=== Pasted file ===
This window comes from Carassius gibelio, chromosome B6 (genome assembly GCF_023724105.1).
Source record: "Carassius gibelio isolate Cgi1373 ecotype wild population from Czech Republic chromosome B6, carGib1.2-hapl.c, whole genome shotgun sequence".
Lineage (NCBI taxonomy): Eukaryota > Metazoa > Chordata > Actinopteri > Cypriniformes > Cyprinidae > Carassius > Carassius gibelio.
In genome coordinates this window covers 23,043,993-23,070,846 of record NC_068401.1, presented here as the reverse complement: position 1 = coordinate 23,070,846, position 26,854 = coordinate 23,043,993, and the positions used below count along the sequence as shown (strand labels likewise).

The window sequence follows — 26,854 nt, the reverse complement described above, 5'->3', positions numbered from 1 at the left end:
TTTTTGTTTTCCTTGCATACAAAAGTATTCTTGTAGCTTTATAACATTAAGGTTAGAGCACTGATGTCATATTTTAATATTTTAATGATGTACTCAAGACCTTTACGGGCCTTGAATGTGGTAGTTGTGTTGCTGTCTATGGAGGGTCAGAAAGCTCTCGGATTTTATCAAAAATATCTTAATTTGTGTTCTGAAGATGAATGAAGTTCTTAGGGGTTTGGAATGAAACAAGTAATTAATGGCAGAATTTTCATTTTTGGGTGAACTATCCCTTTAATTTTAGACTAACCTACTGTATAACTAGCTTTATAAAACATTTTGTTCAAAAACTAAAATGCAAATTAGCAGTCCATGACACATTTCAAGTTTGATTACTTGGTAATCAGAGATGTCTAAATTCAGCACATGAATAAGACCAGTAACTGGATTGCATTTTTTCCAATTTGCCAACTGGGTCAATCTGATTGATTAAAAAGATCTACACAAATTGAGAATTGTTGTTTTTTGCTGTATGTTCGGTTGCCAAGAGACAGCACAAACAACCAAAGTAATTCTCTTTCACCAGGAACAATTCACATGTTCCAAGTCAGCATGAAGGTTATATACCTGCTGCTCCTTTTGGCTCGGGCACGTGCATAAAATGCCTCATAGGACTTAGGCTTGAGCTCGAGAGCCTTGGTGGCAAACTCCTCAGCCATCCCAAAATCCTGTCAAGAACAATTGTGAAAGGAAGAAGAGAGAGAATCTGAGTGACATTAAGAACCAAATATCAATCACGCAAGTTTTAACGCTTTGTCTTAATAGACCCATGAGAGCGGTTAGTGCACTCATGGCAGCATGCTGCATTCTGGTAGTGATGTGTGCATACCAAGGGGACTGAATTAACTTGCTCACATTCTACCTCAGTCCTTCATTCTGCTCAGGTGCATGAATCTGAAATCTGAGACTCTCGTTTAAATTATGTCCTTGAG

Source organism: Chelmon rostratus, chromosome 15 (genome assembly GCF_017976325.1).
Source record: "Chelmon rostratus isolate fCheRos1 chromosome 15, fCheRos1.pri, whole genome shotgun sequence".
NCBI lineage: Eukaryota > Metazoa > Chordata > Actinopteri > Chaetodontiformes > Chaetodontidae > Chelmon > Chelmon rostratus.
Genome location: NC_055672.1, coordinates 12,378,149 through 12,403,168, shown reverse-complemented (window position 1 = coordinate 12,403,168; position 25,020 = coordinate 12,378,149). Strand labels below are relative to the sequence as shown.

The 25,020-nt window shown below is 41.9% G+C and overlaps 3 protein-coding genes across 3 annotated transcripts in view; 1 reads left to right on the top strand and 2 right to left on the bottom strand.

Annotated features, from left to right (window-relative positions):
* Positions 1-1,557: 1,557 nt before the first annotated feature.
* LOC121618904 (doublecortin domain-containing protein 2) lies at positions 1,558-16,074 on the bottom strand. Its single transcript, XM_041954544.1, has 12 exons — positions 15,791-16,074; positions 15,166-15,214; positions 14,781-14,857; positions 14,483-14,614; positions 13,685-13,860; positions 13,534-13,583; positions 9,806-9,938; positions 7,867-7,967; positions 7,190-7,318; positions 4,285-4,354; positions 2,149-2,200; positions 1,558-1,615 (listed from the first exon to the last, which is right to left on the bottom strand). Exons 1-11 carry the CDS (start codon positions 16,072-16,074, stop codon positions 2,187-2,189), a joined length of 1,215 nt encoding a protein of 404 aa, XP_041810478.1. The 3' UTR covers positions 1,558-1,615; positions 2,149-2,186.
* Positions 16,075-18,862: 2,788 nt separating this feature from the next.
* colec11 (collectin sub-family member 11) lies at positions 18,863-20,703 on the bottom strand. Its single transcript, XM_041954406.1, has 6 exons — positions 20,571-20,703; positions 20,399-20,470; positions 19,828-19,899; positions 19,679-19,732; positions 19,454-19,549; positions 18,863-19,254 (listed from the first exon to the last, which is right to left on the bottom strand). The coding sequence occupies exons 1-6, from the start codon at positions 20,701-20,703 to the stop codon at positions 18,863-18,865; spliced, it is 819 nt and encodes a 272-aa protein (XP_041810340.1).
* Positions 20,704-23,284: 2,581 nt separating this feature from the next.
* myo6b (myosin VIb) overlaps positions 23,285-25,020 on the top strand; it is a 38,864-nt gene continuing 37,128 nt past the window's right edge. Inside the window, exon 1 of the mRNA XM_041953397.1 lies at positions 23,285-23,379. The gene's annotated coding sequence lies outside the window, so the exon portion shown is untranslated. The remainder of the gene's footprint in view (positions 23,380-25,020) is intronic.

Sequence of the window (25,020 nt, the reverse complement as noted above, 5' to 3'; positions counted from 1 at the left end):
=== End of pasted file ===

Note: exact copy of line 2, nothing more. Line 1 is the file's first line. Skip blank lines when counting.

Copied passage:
Source record: "Carassius gibelio isolate Cgi1373 ecotype wild population from Czech Republic chromosome B6, carGib1.2-hapl.c, whole genome shotgun sequence".